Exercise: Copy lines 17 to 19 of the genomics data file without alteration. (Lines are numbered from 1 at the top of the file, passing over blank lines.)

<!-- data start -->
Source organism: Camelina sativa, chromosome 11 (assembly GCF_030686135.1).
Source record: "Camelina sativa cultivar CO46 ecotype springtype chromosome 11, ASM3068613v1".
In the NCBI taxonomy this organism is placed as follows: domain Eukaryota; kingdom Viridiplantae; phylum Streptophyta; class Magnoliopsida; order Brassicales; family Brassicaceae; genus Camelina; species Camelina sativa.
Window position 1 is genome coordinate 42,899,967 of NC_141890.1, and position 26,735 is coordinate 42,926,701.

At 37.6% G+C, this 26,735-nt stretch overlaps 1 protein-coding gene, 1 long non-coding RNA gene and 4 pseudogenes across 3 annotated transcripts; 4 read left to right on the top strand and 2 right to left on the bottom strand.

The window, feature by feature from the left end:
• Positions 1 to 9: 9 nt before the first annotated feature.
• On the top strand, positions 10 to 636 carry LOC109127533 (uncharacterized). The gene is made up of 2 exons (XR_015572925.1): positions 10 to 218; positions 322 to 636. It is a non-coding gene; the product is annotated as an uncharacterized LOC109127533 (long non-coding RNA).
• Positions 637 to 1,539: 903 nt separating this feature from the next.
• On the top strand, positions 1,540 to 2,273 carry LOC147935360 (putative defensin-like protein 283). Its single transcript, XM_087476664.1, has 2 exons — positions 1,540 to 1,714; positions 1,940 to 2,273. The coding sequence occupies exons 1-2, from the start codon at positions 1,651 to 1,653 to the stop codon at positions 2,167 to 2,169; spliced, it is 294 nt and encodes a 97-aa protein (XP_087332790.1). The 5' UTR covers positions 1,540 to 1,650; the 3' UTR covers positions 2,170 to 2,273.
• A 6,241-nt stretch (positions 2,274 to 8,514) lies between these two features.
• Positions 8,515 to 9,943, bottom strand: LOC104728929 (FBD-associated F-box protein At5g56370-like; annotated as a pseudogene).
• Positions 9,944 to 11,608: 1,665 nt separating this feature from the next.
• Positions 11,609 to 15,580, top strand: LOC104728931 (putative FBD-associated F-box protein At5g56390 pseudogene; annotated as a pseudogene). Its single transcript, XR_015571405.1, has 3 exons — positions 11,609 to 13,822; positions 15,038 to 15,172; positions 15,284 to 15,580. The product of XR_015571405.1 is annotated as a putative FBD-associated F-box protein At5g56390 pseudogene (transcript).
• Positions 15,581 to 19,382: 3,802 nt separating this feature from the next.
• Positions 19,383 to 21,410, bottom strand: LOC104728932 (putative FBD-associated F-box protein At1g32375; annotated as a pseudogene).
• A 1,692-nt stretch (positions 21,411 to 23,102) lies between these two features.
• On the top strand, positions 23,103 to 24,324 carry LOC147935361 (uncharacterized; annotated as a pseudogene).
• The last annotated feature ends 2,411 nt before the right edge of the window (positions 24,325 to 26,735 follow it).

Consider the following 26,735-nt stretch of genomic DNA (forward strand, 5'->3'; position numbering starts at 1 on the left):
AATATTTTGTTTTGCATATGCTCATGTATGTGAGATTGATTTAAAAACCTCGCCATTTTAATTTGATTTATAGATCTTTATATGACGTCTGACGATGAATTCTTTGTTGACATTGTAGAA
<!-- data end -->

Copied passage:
• A 1,692-nt stretch (positions 21,411 to 23,102) lies between these two features.
• On the top strand, positions 23,103 to 24,324 carry LOC147935361 (uncharacterized; annotated as a pseudogene).
• The last annotated feature ends 2,411 nt before the right edge of the window (positions 24,325 to 26,735 follow it).